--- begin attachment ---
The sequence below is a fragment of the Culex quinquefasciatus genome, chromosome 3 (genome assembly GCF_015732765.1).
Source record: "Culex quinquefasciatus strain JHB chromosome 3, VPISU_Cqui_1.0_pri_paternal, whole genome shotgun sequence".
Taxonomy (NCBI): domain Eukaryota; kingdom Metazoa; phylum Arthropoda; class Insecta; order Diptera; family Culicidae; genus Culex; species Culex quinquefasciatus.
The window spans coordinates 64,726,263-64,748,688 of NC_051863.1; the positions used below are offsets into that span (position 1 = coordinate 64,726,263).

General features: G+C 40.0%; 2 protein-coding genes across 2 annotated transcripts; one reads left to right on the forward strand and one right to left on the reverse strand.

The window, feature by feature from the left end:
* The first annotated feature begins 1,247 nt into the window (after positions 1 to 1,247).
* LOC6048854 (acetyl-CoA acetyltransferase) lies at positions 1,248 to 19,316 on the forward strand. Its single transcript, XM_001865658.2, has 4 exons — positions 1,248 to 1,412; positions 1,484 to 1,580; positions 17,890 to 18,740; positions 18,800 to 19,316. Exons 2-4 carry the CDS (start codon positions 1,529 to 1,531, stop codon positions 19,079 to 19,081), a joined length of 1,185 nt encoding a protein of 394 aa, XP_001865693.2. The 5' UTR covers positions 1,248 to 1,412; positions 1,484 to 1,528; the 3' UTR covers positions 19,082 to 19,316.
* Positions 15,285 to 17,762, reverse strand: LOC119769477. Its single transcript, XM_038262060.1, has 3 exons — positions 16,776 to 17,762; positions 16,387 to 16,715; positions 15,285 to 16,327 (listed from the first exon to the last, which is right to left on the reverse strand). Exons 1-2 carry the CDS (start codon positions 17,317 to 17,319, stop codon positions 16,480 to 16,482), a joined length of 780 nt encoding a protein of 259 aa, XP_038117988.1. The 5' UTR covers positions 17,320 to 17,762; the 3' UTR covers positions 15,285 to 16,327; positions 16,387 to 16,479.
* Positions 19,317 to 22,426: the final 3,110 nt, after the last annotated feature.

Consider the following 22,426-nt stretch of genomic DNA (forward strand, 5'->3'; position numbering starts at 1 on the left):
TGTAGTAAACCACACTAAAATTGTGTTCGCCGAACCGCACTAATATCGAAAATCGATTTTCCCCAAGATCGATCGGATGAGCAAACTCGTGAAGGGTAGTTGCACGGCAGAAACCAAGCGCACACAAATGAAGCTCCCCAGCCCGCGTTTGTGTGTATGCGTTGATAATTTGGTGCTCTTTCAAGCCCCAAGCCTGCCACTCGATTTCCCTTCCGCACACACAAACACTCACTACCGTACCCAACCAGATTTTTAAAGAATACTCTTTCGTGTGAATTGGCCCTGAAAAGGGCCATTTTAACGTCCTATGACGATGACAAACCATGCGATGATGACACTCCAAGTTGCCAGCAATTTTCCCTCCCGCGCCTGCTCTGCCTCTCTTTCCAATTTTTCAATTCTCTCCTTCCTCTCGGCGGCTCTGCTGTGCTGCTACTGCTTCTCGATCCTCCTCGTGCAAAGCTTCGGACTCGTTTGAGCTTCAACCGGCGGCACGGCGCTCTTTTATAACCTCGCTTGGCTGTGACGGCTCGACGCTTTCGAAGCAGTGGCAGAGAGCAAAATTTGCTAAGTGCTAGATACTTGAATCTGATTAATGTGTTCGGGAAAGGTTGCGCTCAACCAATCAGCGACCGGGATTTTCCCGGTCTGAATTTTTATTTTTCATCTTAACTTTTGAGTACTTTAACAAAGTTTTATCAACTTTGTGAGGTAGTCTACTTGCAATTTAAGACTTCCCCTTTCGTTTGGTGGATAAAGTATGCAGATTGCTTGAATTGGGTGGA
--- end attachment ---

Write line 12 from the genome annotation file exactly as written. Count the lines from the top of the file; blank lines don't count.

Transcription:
TGTAGTAAACCACACTAAAATTGTGTTCGCCGAACCGCACTAATATCGAAAATCGATTTTCCCCAAGATCGATCGGATGAGCAAACTCGTGAAGGGTAGTTGCACGGCAGAAACCAAGCGCACACAAATGAAGCTCCCCAGCCCGCGTTTGTGTGTATGCGTTGATAATTTGGTGCTCTTTCAAGCCCCAAGCCTGCCACTCGATTTCCCTTCCGCACACACAAACACTCACTACCGTACCCAACCAGATTTTTAAAGAATACTCTTTCGTGTGAATTGGCCCTGAAAAGGGCCATTTTAACGTCCTATGACGATGACAAACCATGCGATGATGACACTCCAAGTTGCCAGCAATTTTCCCTCCCGCGCCTGCTCTGCCTCTCTTTCCAATTTTTCAATTCTCTCCTTCCTCTCGGCGGCTCTGCTGTGCTGCTACTGCTTCTCGATCCTCCTCGTGCAAAGCTTCGGACTCGTTTGAGCTTCAACCGGCGGCACGGCGCTCTTTTATAACCTCGCTTGGCTGTGACGGCTCGACGCTTTCGAAGCAGTGGCAGAGAGCAAAATTTGCTAAGTGCTAGATACTTGAATCTGATTAATGTGTTCGGGAAAGGTTGCGCTCAACCAATCAGCGACCGGGATTTTCCCGGTCTGAATTTTTATTTTTCATCTTAACTTTTGAGTACTTTAACAAAGTTTTATCAACTTTGTGAGGTAGTCTACTTGCAATTTAAGACTTCCCCTTTCGTTTGGTGGATAAAGTATGCAGATTGCTTGAATTGGGTGGA